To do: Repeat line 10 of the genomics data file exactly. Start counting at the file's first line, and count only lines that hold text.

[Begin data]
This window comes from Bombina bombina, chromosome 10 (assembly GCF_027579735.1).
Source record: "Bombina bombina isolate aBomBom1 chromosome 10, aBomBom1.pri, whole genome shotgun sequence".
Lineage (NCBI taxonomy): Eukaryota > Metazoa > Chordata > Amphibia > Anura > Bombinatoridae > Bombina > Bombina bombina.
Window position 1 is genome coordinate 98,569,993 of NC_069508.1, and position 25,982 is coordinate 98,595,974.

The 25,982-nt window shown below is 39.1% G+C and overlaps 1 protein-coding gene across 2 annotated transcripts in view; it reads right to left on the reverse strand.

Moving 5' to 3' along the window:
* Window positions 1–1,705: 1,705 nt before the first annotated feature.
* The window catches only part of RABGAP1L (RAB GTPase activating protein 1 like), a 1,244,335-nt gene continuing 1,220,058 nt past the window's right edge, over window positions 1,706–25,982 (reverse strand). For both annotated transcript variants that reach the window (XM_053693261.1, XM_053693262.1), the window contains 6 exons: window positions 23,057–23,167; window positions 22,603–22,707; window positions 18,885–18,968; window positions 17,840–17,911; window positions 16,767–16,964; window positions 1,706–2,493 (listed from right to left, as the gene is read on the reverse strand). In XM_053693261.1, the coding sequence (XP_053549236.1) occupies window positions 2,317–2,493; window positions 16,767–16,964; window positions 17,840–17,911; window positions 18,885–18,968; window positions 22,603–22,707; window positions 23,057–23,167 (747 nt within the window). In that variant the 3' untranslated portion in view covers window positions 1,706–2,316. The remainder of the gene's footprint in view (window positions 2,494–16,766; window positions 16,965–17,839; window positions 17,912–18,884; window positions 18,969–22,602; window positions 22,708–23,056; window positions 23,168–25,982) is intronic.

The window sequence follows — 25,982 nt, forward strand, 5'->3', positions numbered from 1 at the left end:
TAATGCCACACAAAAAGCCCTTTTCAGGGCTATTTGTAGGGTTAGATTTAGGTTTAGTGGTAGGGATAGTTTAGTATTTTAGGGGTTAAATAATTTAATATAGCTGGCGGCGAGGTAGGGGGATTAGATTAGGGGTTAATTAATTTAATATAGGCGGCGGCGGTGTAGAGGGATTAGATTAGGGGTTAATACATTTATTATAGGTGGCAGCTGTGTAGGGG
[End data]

TAATGCCACACAAAAAGCCCTTTTCAGGGCTATTTGTAGGGTTAGATTTAGGTTTAGTGGTAGGGATAGTTTAGTATTTTAGGGGTTAAATAATTTAATATAGCTGGCGGCGAGGTAGGGGGATTAGATTAGGGGTTAATTAATTTAATATAGGCGGCGGCGGTGTAGAGGGATTAGATTAGGGGTTAATACATTTATTATAGGTGGCAGCTGTGTAGGGG